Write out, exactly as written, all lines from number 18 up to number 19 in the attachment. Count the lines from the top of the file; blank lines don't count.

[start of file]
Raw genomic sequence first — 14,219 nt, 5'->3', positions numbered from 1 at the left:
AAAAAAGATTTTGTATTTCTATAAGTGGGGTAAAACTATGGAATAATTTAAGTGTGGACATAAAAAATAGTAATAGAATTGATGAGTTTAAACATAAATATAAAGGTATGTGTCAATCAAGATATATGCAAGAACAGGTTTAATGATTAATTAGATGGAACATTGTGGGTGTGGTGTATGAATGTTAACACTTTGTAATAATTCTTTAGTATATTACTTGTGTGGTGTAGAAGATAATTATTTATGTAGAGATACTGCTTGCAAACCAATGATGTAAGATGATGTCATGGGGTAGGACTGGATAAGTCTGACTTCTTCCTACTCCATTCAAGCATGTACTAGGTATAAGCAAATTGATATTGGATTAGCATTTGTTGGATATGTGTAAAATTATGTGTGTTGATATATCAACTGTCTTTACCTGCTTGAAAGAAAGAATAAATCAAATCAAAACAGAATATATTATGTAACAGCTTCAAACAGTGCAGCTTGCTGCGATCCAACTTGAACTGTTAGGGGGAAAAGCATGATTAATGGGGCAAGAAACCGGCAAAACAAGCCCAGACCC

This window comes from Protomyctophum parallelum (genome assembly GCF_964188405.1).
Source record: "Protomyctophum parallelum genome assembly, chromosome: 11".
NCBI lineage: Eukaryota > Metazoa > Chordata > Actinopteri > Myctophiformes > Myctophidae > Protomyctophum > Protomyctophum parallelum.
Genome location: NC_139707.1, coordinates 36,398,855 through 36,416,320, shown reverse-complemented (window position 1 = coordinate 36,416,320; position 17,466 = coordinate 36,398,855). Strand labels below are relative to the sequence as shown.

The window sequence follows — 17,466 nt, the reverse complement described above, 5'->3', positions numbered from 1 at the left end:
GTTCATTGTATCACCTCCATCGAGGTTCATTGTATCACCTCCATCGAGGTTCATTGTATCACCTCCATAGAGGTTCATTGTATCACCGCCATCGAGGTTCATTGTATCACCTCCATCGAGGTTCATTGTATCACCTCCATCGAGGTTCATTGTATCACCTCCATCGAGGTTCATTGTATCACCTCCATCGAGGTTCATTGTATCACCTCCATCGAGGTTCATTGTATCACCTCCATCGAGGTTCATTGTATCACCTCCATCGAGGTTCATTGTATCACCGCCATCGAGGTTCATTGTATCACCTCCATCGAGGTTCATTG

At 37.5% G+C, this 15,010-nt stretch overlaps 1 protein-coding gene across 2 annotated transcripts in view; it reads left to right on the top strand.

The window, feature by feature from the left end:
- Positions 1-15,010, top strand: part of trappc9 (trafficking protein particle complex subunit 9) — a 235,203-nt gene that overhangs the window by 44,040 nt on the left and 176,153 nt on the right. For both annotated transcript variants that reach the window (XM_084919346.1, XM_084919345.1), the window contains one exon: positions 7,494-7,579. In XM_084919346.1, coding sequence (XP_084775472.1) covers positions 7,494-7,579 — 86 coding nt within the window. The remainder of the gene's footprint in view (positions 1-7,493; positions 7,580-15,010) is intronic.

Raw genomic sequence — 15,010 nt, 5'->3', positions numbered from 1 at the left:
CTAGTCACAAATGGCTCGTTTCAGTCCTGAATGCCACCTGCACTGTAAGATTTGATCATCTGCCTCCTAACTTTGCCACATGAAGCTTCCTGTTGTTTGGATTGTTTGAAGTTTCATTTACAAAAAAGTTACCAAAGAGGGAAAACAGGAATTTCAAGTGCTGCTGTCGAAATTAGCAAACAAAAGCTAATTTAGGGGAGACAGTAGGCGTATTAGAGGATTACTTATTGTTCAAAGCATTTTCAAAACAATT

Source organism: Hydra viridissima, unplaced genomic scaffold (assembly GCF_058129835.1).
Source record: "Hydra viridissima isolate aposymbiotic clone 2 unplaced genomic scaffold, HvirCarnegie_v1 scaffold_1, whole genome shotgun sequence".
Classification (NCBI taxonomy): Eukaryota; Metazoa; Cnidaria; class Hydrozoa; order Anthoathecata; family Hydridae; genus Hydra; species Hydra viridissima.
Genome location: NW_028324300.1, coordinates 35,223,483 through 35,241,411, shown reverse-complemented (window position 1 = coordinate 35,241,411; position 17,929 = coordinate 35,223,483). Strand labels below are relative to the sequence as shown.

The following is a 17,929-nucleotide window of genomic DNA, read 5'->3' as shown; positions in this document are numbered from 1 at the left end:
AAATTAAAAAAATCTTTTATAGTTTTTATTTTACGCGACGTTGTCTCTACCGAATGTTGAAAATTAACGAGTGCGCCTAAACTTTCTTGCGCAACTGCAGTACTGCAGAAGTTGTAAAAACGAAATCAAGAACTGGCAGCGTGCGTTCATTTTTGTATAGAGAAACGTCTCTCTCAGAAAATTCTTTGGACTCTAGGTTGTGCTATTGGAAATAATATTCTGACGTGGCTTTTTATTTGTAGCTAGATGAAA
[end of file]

The following is a 17,929-nucleotide window of genomic DNA, read 5'->3' as shown; positions in this document are numbered from 1 at the left end:
AAATTAAAAAAATCTTTTATAGTTTTTATTTTACGCGACGTTGTCTCTACCGAATGTTGAAAATTAACGAGTGCGCCTAAACTTTCTTGCGCAACTGCAGTACTGCAGAAGTTGTAAAAACGAAATCAAGAACTGGCAGCGTGCGTTCATTTTTGTATAGAGAAACGTCTCTCTCAGAAAATTCTTTGGACTCTAGGTTGTGCTATTGGAAATAATATTCTGACGTGGCTTTTTATTTGTAGCTAGATGAAA